Renault Clio becomes the best-selling car in Europe, outselling the Volkswagen Golf in May
- Total registrations fell by 57% in May, and by 43% during the first 5 months of 2020.
- SUVs took the lead with 40% market share.
- Registrations of electrified vehicles fell by only 8%.
The evolution of the European automotive industry has continued as the global pandemic has continued to loom large over the sector. New car registrations fell by 57% in May down to 622,067 units across 27 markets – taking the cumulative results for 2020 to 3.95 million units, down by 43% year on year. Although this seems like a significant decrease, May’s result mark a positive turning point, up from the decrease registered in April, when the volume fell by 78%.
As markets across Europe started to ease lockdown restrictions, registrations started to show small signs of recovery. Felipe Munoz, global analyst at JATO Dynamics, explained: “Registrations volumes more than doubled in May, compared to the figures achieved in April. Despite the positive signs of recovery, a proportion of these registrations could correspond to sales that occurred prior to lockdown; therefore, we still do not have enough information to predict whether Europe will experience a “V” or a “U” shaped recovery”.
Nonetheless, there were a number of positive factors for the automotive industry in May. Private registrations gained significant traction, demonstrating that the decrease seen in April was mostly driven by lockdown and fewer consumers acquiring new cars. Munoz commented: “It is not unusual to see larger drops in business and fleet registrations than private registrations. Although, both have been severely affected by the outbreak, private registrations are often more profitable for OEMs, and are thus a more realistic indicator of the economic temperature.”
EVs down by 8%
While gasoline and diesel new car registrations decreased by 62% and 59% respectively in May, electrified vehicles posted a moderate decline of just 8%. In fact, their volume fell from 103,400 units in May 2019 to 95,300 units last month. This small decline allowed electrified vehicles to increase their market share from 7.2% in May 2019 to 15.3% in May 2020, taking the year-to-date volume to 600,500 units. This is less than half the total recorded by diesel cars, at 1.17 million units.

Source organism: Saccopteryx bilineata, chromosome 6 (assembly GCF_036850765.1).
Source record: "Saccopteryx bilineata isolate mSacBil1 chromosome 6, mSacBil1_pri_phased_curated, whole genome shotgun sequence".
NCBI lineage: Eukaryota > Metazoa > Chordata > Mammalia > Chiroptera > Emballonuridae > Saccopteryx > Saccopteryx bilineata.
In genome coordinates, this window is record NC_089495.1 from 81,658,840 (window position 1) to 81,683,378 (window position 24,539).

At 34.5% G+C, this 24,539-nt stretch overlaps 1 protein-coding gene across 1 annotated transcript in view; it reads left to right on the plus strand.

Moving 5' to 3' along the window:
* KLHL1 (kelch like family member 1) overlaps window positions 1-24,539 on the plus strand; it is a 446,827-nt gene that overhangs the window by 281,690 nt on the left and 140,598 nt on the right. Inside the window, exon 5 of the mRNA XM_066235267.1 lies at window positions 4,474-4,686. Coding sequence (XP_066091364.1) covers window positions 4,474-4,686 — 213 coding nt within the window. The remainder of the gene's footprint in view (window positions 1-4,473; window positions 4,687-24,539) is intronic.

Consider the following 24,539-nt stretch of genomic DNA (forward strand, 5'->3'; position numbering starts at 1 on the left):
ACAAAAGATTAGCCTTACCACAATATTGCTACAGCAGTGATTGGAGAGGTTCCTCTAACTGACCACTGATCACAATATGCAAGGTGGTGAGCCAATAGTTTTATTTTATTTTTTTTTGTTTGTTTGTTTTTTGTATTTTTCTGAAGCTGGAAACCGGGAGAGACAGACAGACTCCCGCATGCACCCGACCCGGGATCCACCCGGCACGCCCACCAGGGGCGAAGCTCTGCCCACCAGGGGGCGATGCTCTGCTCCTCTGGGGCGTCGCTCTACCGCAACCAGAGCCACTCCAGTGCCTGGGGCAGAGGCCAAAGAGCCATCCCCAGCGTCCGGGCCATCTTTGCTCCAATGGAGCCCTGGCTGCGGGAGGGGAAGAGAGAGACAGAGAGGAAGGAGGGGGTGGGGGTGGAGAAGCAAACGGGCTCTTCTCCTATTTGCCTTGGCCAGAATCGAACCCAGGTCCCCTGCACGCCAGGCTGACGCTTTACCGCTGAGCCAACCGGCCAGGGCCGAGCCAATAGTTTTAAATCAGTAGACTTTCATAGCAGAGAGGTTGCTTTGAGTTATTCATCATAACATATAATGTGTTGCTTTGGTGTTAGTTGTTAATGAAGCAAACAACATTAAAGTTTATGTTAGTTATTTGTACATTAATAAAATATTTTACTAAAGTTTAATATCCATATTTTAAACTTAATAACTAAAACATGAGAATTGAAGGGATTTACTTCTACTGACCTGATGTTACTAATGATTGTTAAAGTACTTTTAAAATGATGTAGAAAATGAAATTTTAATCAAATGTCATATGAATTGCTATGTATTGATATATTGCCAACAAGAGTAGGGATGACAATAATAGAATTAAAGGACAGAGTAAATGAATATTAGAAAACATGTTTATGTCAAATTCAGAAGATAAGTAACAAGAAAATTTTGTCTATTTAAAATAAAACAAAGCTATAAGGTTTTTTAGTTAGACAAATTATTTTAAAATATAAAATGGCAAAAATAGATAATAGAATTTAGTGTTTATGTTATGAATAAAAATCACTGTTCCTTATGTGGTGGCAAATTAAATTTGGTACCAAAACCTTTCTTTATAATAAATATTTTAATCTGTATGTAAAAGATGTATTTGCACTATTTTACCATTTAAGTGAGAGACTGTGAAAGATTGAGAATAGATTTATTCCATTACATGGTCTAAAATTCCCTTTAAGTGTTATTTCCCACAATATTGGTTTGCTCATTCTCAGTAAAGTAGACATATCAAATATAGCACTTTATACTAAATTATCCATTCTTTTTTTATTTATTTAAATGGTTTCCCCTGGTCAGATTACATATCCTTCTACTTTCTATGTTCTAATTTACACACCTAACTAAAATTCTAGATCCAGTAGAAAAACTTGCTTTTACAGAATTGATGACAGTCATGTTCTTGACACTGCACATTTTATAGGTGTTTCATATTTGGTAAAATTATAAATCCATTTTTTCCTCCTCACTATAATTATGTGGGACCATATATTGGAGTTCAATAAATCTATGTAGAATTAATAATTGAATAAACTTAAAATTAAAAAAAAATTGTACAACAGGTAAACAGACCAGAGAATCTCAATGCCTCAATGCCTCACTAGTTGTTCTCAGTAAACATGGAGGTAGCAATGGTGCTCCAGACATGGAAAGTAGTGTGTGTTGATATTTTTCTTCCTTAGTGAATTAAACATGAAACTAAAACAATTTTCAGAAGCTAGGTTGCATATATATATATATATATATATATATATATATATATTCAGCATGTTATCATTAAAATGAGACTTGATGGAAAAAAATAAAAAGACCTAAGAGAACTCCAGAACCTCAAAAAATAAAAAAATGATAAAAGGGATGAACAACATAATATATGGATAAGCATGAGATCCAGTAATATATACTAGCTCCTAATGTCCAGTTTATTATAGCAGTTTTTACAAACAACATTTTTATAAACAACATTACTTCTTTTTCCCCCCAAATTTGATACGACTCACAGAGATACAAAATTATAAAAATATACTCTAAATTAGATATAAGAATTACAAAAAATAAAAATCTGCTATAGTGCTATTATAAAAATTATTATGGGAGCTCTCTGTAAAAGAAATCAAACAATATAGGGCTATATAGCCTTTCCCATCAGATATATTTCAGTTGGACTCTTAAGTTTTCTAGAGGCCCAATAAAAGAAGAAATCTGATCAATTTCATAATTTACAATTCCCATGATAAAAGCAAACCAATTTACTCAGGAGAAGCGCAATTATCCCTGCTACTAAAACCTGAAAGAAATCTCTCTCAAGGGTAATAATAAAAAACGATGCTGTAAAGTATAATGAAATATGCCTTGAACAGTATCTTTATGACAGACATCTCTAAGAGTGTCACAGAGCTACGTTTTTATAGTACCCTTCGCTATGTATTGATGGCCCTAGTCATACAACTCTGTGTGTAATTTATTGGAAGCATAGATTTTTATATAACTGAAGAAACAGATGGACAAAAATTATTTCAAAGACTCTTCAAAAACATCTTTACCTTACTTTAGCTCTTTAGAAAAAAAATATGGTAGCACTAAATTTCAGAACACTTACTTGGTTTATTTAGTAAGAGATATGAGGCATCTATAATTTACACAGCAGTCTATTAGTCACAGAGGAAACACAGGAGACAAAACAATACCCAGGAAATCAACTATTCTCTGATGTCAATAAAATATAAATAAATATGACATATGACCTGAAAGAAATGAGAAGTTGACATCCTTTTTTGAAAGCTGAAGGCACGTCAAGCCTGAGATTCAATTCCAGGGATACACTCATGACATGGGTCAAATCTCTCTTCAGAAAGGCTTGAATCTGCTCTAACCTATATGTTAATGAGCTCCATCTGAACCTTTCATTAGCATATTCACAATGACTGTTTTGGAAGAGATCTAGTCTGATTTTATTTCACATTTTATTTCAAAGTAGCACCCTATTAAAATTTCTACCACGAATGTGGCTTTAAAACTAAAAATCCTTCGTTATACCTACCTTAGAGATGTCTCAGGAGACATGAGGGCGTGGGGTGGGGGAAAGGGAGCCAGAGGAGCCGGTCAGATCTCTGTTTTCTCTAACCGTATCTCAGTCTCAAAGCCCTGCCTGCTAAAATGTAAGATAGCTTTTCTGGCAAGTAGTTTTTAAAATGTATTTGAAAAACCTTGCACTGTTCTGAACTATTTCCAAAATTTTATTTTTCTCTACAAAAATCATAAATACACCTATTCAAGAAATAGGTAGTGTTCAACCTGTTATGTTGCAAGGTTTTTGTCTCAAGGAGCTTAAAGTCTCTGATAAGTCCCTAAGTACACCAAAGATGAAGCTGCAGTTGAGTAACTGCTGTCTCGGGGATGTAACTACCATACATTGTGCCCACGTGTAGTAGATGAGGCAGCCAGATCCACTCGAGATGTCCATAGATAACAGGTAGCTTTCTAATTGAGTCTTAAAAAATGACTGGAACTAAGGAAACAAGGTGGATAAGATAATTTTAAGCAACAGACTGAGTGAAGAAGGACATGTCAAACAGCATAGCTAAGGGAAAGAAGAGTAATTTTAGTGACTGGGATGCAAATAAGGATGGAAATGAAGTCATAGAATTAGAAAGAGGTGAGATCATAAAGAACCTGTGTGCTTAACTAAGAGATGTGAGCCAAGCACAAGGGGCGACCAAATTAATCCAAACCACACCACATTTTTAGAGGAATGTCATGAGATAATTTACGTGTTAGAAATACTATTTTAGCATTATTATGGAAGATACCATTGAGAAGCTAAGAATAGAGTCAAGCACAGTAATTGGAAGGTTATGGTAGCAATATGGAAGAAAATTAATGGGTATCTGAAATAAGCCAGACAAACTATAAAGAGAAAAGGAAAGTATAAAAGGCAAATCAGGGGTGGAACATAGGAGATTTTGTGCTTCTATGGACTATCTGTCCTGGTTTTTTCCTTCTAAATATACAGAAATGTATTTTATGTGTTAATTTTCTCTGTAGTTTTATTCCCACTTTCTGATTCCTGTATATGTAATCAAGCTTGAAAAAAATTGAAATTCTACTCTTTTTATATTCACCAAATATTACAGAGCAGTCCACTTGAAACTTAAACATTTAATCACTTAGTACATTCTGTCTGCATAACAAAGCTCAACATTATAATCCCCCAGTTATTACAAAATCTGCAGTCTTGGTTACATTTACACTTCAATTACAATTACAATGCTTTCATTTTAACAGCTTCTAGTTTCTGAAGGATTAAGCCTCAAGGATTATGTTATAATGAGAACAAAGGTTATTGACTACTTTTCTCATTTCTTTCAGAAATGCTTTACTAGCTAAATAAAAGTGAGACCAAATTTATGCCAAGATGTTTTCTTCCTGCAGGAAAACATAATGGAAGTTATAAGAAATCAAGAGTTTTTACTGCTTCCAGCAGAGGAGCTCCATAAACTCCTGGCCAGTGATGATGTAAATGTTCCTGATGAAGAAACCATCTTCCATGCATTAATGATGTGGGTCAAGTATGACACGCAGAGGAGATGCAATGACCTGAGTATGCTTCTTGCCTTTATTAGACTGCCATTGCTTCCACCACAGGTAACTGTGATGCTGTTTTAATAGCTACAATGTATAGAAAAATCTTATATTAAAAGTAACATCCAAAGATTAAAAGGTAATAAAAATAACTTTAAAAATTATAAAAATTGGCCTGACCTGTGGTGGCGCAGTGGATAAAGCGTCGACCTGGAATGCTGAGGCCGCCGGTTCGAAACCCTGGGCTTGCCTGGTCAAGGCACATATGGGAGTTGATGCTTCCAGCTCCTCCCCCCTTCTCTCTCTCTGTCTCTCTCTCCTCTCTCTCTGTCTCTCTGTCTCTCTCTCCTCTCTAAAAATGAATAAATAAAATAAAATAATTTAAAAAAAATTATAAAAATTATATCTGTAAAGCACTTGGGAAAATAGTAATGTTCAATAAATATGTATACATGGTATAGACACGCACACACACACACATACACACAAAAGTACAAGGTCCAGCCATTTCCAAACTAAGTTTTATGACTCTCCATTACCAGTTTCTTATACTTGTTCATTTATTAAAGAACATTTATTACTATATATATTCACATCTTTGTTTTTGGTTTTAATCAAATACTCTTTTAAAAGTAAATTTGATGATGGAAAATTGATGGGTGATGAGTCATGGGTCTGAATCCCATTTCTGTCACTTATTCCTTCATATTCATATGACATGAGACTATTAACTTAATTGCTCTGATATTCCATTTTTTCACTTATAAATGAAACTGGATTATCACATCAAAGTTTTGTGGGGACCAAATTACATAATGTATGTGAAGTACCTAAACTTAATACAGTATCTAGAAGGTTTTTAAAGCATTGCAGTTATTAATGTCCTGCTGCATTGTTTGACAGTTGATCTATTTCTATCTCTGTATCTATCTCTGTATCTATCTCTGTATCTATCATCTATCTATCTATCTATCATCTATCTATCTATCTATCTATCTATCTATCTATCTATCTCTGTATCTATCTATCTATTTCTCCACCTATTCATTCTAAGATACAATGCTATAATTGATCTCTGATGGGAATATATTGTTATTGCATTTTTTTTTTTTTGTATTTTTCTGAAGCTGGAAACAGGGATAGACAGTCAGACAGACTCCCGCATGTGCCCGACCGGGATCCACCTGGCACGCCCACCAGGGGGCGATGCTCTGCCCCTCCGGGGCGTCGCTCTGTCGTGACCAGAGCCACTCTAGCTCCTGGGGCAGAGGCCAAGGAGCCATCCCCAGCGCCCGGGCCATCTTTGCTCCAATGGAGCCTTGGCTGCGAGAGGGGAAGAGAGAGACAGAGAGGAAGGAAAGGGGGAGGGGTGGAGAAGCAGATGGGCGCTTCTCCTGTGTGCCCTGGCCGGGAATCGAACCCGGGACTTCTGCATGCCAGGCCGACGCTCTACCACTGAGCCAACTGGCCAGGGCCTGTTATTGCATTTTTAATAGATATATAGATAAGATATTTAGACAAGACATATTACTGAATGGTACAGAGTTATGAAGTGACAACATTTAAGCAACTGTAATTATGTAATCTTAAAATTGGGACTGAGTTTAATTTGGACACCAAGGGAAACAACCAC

Growth was driven by PHEV, as the models offer a viable alternative for those hoping to buy a more affordable cars than pure electric vehicles. Munoz stated: “The crisis has shown us that hybrid demand and growth fluctuates, while plug-in cars gain traction due to lower prices. Nevertheless, we suspect that mild-hybrids will soon boost hybrid sales.”
The Renault Zoe led the ranking among the electric vehicles, but the Volkswagen e-Golf was the true driver of growth in May. The Ford Puma also outsold the Toyota Yaris, and the Fiat 500 secured sixth position among hybrids – both mild hybrids. The PHEV were led by the new Ford Kuga, clearly impacting the popularity of the Mitsubishi Outlander.
The Renault Clio leads again
For the second time this year, the Renault Clio led the European ranking by models, outselling the popular Volkswagen Golf. Both models recorded double-digit declines, but its availability supported its success. Its model switch is a significant contributing factor as the latest generation is now fully available in many markets. In fact, the 5th generation contributed to 80% of its registrations in May. In contrast, the Volkswagen Golf, which also faced model changeovers at the same time, did not benefit from their latest generation as the company had to interrupt deliveries due to a software error in mid-May. The lack of availability of the new Golf – which accounted for 17% of its registrations during the month – explains the bigger decrease.
The Clio was not the only French model to occupy an important position. Thanks to a new generation, the Peugeot 208 ranked third with almost 11,000 units. 4 SUVs also hit the top 10, meaning these vehicles continued to dominate European roads. Last month, 4 out of 10 new cars registered were SUVs, with their volume decreased by 53% to 250,000 units in May 2020/ This segment was led by the Renault Captur, Volkswagen T-Roc, Dacia Duster, Volkswagen Tiguan and Peugeot 2008. Other SUVs that performed well in May, were the Ford Puma with 5,523 units, Skoda Kamiq with 4,036 units, Mazda CX-30 with 2,936 units, Mercedes GLE up by 116% to 2,919 units, and Audi Q3 Sportback with 2,825 units.
The worst performing segments were the MPVs, city-cars, luxury sedans, compact cars and executive sedans. In fact, the MPVs registrations fell so heavily that they were outsold by the Vans (LCV-derived), now more popular among European consumers.
- New SUVs and the new Opel/Vauxhall Astra boost January sales in Europe
- European car market remains stable for the second month in a row in May, due to strong demand for small and compact SUVs
- European new car market on track for full calendar year of growth
- Volkswagen Golf loses its position as Europe’s best-selling car, as European car registrations increase by 10.8% in March 2017
- The Volkswagen ID.3 continued to drive registrations in December, becoming the second top-selling car in Europe